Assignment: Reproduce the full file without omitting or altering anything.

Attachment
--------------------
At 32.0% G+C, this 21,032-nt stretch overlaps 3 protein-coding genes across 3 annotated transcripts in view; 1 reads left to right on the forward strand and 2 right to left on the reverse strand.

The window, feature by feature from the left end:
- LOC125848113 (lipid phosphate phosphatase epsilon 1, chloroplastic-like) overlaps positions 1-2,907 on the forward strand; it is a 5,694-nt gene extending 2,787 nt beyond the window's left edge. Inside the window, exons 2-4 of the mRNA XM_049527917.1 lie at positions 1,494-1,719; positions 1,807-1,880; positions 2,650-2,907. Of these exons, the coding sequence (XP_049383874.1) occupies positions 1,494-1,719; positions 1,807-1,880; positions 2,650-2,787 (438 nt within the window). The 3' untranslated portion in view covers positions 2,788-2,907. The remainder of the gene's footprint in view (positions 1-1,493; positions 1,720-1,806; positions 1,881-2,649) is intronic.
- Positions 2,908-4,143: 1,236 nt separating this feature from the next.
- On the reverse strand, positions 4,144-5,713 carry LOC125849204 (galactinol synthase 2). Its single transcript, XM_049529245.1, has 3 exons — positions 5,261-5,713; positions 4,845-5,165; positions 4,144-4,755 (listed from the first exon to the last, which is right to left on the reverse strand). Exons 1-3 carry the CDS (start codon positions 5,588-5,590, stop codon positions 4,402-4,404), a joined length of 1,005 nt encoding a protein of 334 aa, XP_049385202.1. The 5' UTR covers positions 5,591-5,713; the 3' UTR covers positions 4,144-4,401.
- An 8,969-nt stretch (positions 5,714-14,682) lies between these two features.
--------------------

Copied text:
At 32.0% G+C, this 21,032-nt stretch overlaps 3 protein-coding genes across 3 annotated transcripts in view; 1 reads left to right on the forward strand and 2 right to left on the reverse strand.

The window, feature by feature from the left end:
- LOC125848113 (lipid phosphate phosphatase epsilon 1, chloroplastic-like) overlaps positions 1-2,907 on the forward strand; it is a 5,694-nt gene extending 2,787 nt beyond the window's left edge. Inside the window, exons 2-4 of the mRNA XM_049527917.1 lie at positions 1,494-1,719; positions 1,807-1,880; positions 2,650-2,907. Of these exons, the coding sequence (XP_049383874.1) occupies positions 1,494-1,719; positions 1,807-1,880; positions 2,650-2,787 (438 nt within the window). The 3' untranslated portion in view covers positions 2,788-2,907. The remainder of the gene's footprint in view (positions 1-1,493; positions 1,720-1,806; positions 1,881-2,649) is intronic.
- Positions 2,908-4,143: 1,236 nt separating this feature from the next.
- On the reverse strand, positions 4,144-5,713 carry LOC125849204 (galactinol synthase 2). Its single transcript, XM_049529245.1, has 3 exons — positions 5,261-5,713; positions 4,845-5,165; positions 4,144-4,755 (listed from the first exon to the last, which is right to left on the reverse strand). Exons 1-3 carry the CDS (start codon positions 5,588-5,590, stop codon positions 4,402-4,404), a joined length of 1,005 nt encoding a protein of 334 aa, XP_049385202.1. The 5' UTR covers positions 5,591-5,713; the 3' UTR covers positions 4,144-4,401.
- An 8,969-nt stretch (positions 5,714-14,682) lies between these two features.